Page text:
Where to recover after Rio Carnival

You've danced, shimmied, strutted and grooved your way across the Sambodrome. You've made new friends, eaten incredible street food, marvelled at the gorgeous Brazilian dancers and sworn you would go on a diet the minute you get home.

But the Carnival is over. So now what? 

We think you deserve to relax and unwind. And while for many of us this means soaking up the rays on a white sandy beach, it can also mean giving the liver a break and getting out into the great outdoors. 

Here's our list of places you can go to recover, relax, refresh and refuel after the past five days of partying at the biggest party in the world.

Morro De Sao Paulo
If you're not quite ready to hang up your dancing shoes, take a quick flight over to Morro de Sao Paulo in Bahia. It's especially easy to get to if you've spent Carnival in Salvador (as many are starting to do as a way of escaping the Rio crowds). This little village at the northeast end of  Tinharé Island is known for its Ressaca (hangover) parties, and you can pretty much guarantee there's something happening every hour of the day.

It's a tiny slice of heaven, with no traffic except for essential vehicles and the 4x4s owned by the pousadas (guest houses) and airstrips. The beaches are imaginatively named 1st Beach, 2nd Beach, 3rd Beach and 4th Beach. But as a handy guide just remember the lower the number, the closer you are to the action.

Most of the year it's just a tiny fishing village, and it's got some great walking and horseback riding trails. You can also catch a glimpse of gorgeous sunsets and dolphins jumping through the waves.

You'll still get all this during Ressaca, but be prepared to share it with a ton of other revellers, all looking to keep the Carnival party going. There's nightclubs, luaus, bars and live shows. Most of the big parties kick off at midnight, so make sure you've had something to eat beforehand!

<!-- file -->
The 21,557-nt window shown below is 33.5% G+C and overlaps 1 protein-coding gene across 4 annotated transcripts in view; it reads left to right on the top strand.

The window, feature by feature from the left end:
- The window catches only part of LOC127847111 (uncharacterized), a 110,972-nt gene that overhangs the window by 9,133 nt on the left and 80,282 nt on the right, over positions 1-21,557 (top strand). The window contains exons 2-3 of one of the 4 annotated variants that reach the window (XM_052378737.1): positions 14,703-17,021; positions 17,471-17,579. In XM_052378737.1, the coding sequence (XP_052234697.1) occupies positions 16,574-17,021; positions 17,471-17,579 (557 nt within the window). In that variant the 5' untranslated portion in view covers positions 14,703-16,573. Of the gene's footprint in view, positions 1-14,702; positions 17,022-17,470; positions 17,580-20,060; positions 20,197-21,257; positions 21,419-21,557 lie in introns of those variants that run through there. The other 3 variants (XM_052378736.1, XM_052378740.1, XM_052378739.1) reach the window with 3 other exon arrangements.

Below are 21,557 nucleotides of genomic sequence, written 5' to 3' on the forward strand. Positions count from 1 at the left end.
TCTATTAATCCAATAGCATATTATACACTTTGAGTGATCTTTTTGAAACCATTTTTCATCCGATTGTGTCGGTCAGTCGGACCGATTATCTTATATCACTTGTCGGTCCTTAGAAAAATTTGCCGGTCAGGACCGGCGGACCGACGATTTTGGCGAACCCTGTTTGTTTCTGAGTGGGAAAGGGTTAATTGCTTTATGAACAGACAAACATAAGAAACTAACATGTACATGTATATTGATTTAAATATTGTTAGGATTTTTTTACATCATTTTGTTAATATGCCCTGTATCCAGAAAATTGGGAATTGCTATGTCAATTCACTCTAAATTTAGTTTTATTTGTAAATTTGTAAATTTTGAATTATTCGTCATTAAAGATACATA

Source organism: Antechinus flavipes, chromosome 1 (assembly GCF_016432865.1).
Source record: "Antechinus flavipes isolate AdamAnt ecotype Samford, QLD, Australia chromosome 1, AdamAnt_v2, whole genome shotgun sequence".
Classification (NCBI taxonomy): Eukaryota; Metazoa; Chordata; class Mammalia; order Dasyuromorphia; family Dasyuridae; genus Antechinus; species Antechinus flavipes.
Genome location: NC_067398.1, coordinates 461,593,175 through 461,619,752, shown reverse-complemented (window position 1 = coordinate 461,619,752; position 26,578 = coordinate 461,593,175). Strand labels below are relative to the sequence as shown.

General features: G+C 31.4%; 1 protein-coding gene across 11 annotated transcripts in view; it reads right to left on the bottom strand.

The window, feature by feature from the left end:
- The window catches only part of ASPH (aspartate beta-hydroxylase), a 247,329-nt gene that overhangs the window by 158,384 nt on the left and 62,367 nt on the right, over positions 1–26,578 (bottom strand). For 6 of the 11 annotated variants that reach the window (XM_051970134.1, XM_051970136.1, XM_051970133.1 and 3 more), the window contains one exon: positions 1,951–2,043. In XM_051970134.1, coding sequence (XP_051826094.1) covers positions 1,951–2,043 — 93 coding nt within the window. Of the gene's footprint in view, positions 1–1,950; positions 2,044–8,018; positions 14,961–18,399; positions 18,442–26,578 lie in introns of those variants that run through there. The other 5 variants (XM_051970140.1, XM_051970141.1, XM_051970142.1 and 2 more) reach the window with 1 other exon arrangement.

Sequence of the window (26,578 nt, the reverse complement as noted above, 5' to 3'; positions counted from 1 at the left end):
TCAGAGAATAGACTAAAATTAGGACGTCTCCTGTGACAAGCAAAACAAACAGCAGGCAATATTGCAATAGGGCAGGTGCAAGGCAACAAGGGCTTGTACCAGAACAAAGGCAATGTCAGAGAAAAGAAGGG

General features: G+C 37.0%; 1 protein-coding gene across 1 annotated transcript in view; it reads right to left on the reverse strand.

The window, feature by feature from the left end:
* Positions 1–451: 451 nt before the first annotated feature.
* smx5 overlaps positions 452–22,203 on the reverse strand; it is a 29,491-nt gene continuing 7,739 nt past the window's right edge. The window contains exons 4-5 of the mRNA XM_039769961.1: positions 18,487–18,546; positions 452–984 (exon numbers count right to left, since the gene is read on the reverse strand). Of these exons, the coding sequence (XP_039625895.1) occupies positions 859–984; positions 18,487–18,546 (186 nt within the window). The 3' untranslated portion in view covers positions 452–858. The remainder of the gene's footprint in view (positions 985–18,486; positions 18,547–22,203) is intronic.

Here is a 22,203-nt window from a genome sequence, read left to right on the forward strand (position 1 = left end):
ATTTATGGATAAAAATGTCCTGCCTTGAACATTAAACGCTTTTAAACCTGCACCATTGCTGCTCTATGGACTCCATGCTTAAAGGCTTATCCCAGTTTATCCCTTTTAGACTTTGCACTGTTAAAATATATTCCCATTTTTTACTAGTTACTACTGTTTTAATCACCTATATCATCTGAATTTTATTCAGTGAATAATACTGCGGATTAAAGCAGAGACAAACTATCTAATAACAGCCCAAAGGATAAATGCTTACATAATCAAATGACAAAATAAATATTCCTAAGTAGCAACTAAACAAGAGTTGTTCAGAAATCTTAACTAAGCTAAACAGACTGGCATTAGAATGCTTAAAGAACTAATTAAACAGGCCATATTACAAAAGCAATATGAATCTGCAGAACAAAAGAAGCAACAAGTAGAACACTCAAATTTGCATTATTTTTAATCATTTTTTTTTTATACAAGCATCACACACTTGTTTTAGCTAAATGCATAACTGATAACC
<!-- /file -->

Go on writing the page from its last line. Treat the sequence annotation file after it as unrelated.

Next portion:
Tijuca National Park
Sweat out the booze and get a fresh perspective on Rio after hiking through the Tijuca National Park. The world's largest urban forest sprawls for 12.5 square miles, and from its 1021m peak you'll have Rio at your feet - Christ the Redeemer, Maracanã stadion, Sugar Loaf Mountain, the 16km bridge over Guanabara Bay to Niterói, Ipanema Beach, Lagoa and Pedra da Gávea. They're all here.

You'll feel your body start to unwind and your lungs fill with fresh air as you admire the hundreds of species of exotic tropical flora and wildlife. Keep an eye out for monkeys, toucans, marmoset, morpho butterflies and more. Birdlovers, see if you can spot the scaled antbird, star-throated antwren, eye-ringed tody-tyrant and red-necked tanager.

Don’t miss Cascatinha Waterfall, Mayrink Chapel and Vista Chinesa. On your way up there's also a stairway carved into the stone that was especially made for the Belgian King Albert 1, a keen mountaineer who visited Rio in 1920. Apparently he never actually used the stairway and preferred to scramble his way up to the top through the natural terrain instead. Sadly, King Albert died while rock climbing in Belgium so....

By now you'll be ready for a proper spot of relaxing. Just three hours from Rio, Paraty is the perfect place. You'll fall in love with its old-world charm and emerald waters. Paraty is so small, it's impossible to get lost. You could spend hours just wandering the 17th century cobblestone streets, where the original paving has been perfectly preserved. Actually, speaking of which you'll need to pack some decent walking shoes because the irregular paving can make it a bit tricky. 

Paraty was built around 1600, but it became popular after gold was discovered in the 1800s. The area prospered after the gold rush, and it became the second most important port in Brazil.

The buildings are so charming, with their chipped white facades highlighted by brightly coloured doorways and shutters. There's also some small art galleries and artisan shops where you can buy stunning handmade jewellery.  

It's a great base to explore beaches like the stunning Trindade. There's plenty of places to go diving and snorkelling, and you can't miss the waterfalls in Andorinhas and Pedra Branca.

Try the locally made cachaça, a sugar cane-based rum. Order a caprihina, a delicious lime and cachaça mix. Kick back and reminisce about your Carnival experience.

Take a look at our Carnival packages, and treat yourself to a post-party recovery when it's over.





Follow Peregrine Adventures